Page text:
College of Engineering launches new Masters program

Kate Carrubba

In keeping with the University’s push to “go green,” the College of Engineering has launched a Master’s degree program in Sustainable Engineering as well as a certificate in Sustainable Engineering.

The requirements for the MS degree consist of 30 credits, or 10 courses. 

The foundation of the program incorporates three core courses, after which students enroll in four courses in a specific track and three elective courses. The specialized tracks of study include sustainable energy, watershed sustainability environmental sustainability, or sustainable infrastructure and built environment. The elective courses may be taken out of any track, or a student can substitute three courses of research instead.

“Sustainable engineering is an ever-growing field,” said Randy Weinstein, chair of the department of chemical engineering and director of the MS in the Sustainable Engineering program. Though there is no “green” company, the skyrocketing costs of energy have led to more companies searching out environmentally sustainable cost-cutting measures, which is where the sustainable engineering program comes in.

The program is multidisciplinary, meaning that students will understand the principles of sustainability in engineering design and practice, as well as learn about sustainability in the more general areas of economics, policy, societal implications and ethics.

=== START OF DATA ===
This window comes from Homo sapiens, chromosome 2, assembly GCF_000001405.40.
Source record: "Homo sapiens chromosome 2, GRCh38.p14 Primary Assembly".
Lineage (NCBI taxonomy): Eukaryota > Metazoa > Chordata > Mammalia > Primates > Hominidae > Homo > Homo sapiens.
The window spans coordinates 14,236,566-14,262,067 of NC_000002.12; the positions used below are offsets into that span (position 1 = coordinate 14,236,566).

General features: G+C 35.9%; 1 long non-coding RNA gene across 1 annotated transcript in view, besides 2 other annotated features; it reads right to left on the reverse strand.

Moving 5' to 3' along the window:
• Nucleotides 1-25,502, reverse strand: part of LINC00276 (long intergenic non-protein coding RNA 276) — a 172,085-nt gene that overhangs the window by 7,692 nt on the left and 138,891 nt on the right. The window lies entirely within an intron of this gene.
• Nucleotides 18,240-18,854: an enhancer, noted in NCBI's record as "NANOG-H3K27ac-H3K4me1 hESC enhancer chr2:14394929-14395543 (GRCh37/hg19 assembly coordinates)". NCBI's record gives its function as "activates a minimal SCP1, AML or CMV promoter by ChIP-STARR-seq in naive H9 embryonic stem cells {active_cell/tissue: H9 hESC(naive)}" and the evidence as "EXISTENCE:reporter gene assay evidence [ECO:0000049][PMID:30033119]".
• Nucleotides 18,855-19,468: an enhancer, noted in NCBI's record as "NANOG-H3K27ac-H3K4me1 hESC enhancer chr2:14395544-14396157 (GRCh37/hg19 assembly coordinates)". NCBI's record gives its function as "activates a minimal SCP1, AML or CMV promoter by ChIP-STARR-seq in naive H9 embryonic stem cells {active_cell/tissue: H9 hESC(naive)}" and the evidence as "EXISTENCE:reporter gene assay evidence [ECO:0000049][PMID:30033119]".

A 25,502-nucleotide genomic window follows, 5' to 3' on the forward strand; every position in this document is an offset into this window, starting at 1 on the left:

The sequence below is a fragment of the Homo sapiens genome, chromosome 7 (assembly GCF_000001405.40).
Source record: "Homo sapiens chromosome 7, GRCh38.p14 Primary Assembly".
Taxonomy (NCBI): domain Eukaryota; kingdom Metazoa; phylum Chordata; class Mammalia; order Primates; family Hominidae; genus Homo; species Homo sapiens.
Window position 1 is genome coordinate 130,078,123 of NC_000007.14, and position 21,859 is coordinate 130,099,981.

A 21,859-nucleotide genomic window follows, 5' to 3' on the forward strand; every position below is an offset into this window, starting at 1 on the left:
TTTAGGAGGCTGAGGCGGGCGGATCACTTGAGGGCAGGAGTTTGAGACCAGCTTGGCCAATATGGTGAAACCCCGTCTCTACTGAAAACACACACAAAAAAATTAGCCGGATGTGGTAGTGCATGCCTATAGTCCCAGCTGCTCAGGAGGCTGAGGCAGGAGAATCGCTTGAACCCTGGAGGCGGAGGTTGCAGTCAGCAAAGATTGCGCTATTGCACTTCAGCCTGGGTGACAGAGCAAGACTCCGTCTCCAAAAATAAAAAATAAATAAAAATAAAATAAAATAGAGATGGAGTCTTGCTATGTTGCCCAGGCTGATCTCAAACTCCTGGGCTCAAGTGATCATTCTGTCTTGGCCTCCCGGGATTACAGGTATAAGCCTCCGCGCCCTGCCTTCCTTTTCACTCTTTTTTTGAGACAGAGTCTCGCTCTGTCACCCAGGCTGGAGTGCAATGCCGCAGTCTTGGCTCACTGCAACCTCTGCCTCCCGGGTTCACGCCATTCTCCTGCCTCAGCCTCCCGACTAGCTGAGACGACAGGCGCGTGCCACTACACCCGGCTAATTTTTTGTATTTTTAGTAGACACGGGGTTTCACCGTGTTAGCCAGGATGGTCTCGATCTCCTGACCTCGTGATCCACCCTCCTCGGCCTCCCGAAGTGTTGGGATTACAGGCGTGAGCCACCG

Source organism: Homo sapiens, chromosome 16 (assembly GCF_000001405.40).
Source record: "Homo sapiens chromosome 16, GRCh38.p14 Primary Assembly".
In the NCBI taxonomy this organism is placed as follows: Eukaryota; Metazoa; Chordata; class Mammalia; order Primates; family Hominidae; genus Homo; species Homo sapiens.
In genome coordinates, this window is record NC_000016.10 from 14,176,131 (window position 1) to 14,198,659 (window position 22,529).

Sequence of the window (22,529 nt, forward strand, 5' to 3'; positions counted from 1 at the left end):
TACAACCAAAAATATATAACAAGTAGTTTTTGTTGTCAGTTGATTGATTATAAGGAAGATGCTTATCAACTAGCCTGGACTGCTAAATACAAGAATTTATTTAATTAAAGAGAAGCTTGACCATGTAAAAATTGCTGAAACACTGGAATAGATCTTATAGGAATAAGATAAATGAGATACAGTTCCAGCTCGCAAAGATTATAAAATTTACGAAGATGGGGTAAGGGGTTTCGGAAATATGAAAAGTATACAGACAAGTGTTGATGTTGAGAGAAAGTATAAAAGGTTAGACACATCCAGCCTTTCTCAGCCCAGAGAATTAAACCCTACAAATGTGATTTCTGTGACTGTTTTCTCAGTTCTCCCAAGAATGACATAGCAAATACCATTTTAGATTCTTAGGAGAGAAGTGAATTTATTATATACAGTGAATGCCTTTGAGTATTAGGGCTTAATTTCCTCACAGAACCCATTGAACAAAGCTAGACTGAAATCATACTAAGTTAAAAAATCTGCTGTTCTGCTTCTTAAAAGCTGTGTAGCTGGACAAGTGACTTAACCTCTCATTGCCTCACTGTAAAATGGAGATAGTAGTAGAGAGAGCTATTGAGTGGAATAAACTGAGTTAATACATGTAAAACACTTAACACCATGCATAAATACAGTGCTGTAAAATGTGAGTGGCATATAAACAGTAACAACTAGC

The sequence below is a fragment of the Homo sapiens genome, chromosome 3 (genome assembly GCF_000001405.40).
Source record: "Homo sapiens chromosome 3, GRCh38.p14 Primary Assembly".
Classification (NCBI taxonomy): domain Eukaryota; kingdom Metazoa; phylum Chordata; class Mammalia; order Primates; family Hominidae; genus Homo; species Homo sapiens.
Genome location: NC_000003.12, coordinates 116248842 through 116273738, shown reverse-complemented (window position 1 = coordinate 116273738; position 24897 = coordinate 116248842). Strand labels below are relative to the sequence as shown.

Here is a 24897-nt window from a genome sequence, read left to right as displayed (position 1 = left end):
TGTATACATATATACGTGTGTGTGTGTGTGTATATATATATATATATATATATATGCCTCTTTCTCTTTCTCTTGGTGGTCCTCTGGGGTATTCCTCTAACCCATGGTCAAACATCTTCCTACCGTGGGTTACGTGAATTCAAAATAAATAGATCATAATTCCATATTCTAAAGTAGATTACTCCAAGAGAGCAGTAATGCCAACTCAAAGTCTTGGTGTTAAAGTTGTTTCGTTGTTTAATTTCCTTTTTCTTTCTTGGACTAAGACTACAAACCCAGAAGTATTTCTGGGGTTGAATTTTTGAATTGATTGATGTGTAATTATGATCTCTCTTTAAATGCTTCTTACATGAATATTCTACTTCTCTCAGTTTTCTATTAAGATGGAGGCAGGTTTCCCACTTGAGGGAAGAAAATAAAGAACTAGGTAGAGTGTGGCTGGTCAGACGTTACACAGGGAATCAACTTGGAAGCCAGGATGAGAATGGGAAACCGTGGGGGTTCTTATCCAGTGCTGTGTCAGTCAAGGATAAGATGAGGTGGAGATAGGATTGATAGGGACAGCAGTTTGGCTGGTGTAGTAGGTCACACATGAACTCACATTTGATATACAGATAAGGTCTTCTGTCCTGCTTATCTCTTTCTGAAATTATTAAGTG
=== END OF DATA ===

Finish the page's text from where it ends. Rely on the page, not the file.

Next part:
The core courses offer input from the School of Business and the College of Liberal Arts & Sciences in order to determine how to establish monetary values on the sustainability process.

The program offers flexibility to its students, especially those who are already full-time working engineers. Students may participate on a part-time or full-time basis, choose to incorporate a thesis into their research and pursue a full degree or a less strenuous graduate certificate. Courses are scheduled in the evenings in order to accommodate working engineers, and many of the courses are offered online through the University.

The University is also offering a graduate certificate in Sustainable Engineering. In order to receive the certificate, a student must take 15 credits, or five courses. The five necessary courses consist of a minimum of two core courses, two courses from one of the specific tracks and one course from any of the tracks or from the core offerings. The graduate certificate may be obtained through online Distance Learning, though a student may be required to be online live during some courses.

The MS program is not limited to students with an engineering background. It is possible for liberal arts students to participate, though it is recommended that they have a minimum of three semesters each of calculus and science courses. Also, prospective students should have taken two engineering courses during their undergraduate careers.

The program currently enrolls 15 students in its inaugural semester, though eventually it will accept a maximum of 40. The participants range from students who have recently finished their undergraduate work to older, full-time working engineers. Engineers and students from all over the country have shown interest in the program, though it is likely that participants from the West Coast will choose to obtain a graduate certificate through distance learning courses.

Weinstein cites a 1987 United Nations discussion to define the concept of sustainable engineering as “how to meet the needs of the present generation without compromising the ability of future generations to meet theirs.” To that end, Weinstein believes that the new MS degree will enable graduates to utilize problem solving and product development in a safe and economic fashion that does not harm the environment or future societies.